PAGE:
Birth of a Bibliophile

A young gentleman came into the shop yesterday; I’d guess he was about 14 or 15 or thereabouts. He was with his Mom. They were both “first-timers,” and were just poking about to see what they could see. After offering to show them where things were (“No thanks.”), I pointed out the coffee, invited them to help themselves and left them alone to poke.

A couple of minutes later he came up to the counter and asked about one of the books in our front display case. That’s the case that we keep locked since it contains some of our older and more expensive books.

We walked over to take a better look and when he pointed it out to me I saw what had drawn his attention.

It wasn’t prominently displayed, and it was one of the older volumes; and just a bit beat-up, actually. It wasn’t in tatters, but it did show its age. It was lying on its side and so it was a little difficult to tell what it was. Elocutions was stamped in gilt on the spine.

I opened the case and handed it to him. He opened it and his eyes got very wide when he saw it had been published in 1774. There were hand-written notes from previous owners on the inside front cover, and the pages were browned and foxed with age. The ink was starting to fade to sepia.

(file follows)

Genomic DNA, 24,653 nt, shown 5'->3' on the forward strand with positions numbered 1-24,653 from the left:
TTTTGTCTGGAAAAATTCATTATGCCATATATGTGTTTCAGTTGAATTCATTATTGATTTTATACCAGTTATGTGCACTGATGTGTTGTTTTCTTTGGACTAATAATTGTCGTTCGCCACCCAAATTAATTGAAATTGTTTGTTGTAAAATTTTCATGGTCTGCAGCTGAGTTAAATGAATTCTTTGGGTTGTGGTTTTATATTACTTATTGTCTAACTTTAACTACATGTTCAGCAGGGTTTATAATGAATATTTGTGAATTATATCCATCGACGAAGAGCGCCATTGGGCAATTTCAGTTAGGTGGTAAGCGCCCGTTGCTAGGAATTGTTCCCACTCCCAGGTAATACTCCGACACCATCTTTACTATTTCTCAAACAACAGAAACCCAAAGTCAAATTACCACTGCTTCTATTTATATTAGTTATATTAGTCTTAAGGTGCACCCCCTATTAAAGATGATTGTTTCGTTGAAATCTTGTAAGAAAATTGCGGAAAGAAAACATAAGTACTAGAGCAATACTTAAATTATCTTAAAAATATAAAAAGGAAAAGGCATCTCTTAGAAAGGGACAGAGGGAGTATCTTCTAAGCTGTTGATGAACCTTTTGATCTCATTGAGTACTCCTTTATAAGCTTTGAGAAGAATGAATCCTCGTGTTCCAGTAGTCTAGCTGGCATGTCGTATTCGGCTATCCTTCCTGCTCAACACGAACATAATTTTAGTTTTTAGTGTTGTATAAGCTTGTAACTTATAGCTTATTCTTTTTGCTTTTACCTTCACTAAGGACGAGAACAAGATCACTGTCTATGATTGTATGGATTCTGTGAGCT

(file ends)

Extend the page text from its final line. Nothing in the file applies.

“Mom! You’ve got to see this!”

She came over and marveled with him, turning the pages gingerly. I just stood and watched. At this point they didn’t need any extra commentary from me.

“Can I get it?”

“Well, I don’t know. How much is it?”

It wasn’t cheap. This isn’t the case where I keep the $3 paperbacks, after all.

When I showed them the price written on a post-it note inside the front cover, she groaned. But he really wanted it, and she really wanted him to have it. So I cut them a pretty good deal and quoted a price that was about what I had originally paid for it. That sealed the transaction.

Later, after everything had been bagged and they were heading for the door, I asked him if he knew how to care for it.

He asked how, and that was a good sign.

“Well, for starters, you don’t carry it around like your Mom is carrying it now.” I indicated the plastic bag she was holding by the handles. He immediately took it from her and brought it to me.

“The first thing you do is make sure it stays laying on its side,” I said. “Gravity is the enemy and if you have it standing up on a bookshelf, gravity will tug at the pages and will start to pull them from the binding.”

“Next, keep it out of the sun. And, when you are done with it, keep it safe. Ideally, wrap it in acid-free paper. But at the very least, find a sturdy box when it can be kept safe from everyday wear and tear.”

I told him that the goal was not to restore it. “You’re not good enough at it; I’m not good enough at it.” His goal was to try to preserve it just as it is.

“Look at it this way,” I said. “In 150 years or so, there’s going to be a guy just like you who will want this book. Your job is to take care of it for him.”